TEXAS  

Judge says he was forced to dismiss challenge to Texas sonogram law

By Chuck Lindell, American-Statesman Staff 

02-06-12 -- U.S. District Judge Sam Sparks dismissed a lawsuit challenging Texas' pre-abortion sonogram requirement, saying Monday that he had no choice despite his continued belief that the law violates the U.S. Constitution. . . . Sparks said his hands were tied by last month's federal appeals court ruling that found the sonogram law to be an appropriate exercise of the state's power to regulate the practice of medicine. . . . But in his order dismissing the lawsuit by abortion providers, Sparks took issue with the appeals court ruling, saying it "eviscerated" the free speech rights of doctors to support a law that improperly limits a physician's ability to exercise medical judgment.


UTAH  

Mother fighting Social Security Administration may set court precedent

Nineveh Dinha,  FOX 13 News  

02-06-12 -- A child conceived after his father's death. Should his mother have a legal right to Social Security benefits? One Utah woman says yes and is taking her case to the Utah Supreme Court. . . . Gayle Burns gave birth to a baby boy through in-vitro fertilization after her husband Michael died. She says Michael paid into the social security system, and their child has the right to his survivor benefits. . . . "He used it for training and he used it for Darth Vader,” says young Ian, playing with his light saber, pretending to be Luke Skywalker. Then continues in an accent, "this is captain ...prepare my ship for immediate takeoff." . . . The 8- year-old Star Wars fan never met his father, but he knows "the year was like 2001." That's the year his father, Michael died from cancer. . . . "I remember breaking down in our bedroom just it can't be, it can't be. He's 24; this can't be we just started our whole life together," says Gayle Burns. . . . Gayle and Michael began a life together in 1997. Three years later their lives changed when the pre-med student was diagnosed with non-Hodgkin’s lymphoma. Because chemotherapy would make Michael sterile; he had his sperm frozen. The couple planned to have children and doctors told them his chances of survival were good. . . . "He and I discussed in the event that i die, which was highly unlikely, which we never actually considered but he said if I do die, I want you to have the baby," and she did have his baby. Two years after his death.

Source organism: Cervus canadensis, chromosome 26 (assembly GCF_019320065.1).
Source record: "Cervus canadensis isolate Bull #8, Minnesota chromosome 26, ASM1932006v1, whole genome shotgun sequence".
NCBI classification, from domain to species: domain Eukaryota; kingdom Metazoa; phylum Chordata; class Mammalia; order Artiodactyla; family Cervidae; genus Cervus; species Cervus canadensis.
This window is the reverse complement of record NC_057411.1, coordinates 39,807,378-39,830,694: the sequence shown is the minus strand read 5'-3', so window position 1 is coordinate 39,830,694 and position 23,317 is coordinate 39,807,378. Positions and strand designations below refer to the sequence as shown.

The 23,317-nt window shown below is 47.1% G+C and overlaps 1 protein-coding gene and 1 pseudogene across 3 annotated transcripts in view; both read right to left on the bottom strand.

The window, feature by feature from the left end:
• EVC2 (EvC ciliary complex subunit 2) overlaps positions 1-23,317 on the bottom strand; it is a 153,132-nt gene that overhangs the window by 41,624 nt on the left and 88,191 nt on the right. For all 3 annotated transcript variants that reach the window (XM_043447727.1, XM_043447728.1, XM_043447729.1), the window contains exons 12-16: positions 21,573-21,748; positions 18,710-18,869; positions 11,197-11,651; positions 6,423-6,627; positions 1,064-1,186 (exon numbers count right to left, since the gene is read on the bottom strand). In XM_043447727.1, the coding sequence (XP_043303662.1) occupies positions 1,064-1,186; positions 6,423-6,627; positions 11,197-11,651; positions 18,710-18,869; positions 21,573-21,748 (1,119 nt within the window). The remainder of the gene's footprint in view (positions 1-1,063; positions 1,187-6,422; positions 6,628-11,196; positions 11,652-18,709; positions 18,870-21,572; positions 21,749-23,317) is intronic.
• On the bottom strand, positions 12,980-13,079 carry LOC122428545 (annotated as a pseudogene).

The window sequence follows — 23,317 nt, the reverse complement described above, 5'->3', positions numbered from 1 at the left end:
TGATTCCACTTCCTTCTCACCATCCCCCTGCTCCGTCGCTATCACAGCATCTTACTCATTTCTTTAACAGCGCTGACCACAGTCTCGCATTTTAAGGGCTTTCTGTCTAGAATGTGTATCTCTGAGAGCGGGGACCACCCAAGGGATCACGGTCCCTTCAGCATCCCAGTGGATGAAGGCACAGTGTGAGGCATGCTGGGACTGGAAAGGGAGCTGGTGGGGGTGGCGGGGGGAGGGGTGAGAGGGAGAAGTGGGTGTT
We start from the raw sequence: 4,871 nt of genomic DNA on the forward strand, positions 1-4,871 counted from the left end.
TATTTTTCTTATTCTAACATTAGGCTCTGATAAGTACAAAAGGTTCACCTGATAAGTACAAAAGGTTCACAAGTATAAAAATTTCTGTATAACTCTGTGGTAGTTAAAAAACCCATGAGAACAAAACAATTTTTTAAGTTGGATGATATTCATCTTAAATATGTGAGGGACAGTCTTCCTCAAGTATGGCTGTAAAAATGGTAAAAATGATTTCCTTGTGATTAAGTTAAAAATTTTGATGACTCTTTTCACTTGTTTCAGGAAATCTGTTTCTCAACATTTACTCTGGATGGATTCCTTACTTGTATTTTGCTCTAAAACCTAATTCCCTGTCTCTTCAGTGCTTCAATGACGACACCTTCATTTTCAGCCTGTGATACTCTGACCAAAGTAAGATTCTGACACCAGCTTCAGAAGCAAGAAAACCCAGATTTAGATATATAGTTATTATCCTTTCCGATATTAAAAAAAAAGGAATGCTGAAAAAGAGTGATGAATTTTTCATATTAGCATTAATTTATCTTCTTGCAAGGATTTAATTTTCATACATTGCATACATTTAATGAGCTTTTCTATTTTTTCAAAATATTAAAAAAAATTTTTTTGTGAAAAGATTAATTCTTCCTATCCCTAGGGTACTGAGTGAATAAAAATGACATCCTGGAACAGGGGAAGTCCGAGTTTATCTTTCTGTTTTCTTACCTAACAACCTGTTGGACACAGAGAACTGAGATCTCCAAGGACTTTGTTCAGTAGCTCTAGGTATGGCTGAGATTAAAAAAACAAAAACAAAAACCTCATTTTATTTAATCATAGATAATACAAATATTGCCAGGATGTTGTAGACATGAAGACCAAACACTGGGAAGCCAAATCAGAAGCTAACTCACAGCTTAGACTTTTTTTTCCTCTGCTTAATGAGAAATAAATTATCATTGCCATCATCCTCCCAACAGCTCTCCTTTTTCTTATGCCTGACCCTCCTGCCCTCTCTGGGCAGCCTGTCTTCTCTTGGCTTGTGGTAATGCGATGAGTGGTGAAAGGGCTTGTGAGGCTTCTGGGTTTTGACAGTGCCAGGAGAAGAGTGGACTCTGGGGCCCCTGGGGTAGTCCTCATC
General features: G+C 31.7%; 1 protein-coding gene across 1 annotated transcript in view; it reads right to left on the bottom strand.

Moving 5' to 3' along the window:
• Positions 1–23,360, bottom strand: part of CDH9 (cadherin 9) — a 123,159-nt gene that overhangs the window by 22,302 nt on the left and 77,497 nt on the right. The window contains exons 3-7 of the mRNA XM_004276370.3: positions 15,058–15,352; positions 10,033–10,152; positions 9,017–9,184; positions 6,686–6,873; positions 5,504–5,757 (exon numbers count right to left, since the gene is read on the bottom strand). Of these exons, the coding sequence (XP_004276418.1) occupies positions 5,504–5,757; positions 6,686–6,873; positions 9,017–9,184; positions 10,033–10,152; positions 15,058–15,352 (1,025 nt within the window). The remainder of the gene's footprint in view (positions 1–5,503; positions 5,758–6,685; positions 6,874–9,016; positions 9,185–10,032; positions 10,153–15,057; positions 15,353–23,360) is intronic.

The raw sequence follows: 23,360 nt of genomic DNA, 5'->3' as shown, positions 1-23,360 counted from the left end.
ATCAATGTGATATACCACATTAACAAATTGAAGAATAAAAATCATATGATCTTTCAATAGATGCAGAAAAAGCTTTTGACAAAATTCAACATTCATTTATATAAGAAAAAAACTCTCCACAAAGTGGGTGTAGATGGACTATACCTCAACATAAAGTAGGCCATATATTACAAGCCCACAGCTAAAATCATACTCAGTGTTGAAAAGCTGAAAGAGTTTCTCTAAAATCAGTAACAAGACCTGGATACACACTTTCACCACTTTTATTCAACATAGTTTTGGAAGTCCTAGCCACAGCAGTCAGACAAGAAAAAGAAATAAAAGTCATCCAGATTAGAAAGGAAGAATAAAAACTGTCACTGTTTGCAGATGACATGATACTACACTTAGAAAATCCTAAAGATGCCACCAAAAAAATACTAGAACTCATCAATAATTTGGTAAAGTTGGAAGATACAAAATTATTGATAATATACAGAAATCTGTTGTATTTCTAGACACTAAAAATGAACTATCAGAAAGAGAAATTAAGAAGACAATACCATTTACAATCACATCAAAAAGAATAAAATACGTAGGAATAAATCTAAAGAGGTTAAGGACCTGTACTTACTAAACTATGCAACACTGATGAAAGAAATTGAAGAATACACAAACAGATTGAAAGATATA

NEW YORK  

Queens judge steps down from wrenching custody battle amid accusations by boy's mother

TV commentator says son is suicidal and judge is to blame

By Thomas Zambito / New York Daily News 

02-03-12 -- A Queens judge has decided to back out of a wrenching custody battle involving a 10-year-old boy whose TV commentator mom accused the judge of putting suicidal thoughts in the boy's head. . . . Queens Supreme Court Justice Sidney Strauss announced Friday that he will hand off the case involving Fordham University Law professor Annemarie McAvoy to another judge. . . . Strauss didn't address the nasty allegations lobbed by McAvoy, which caused the case to be moved to a Brooklyn judge for an emergency hearing two weeks ago. . . . “I think Judge Strauss has acted in a very wise way throughout a very difficult process,” said Justice Jeremy Weinstein, the administrative judge for the civil division of Queens Supreme Court. “He wants the case to be done. This matter has dragged on for many months, and that does nobody any good.”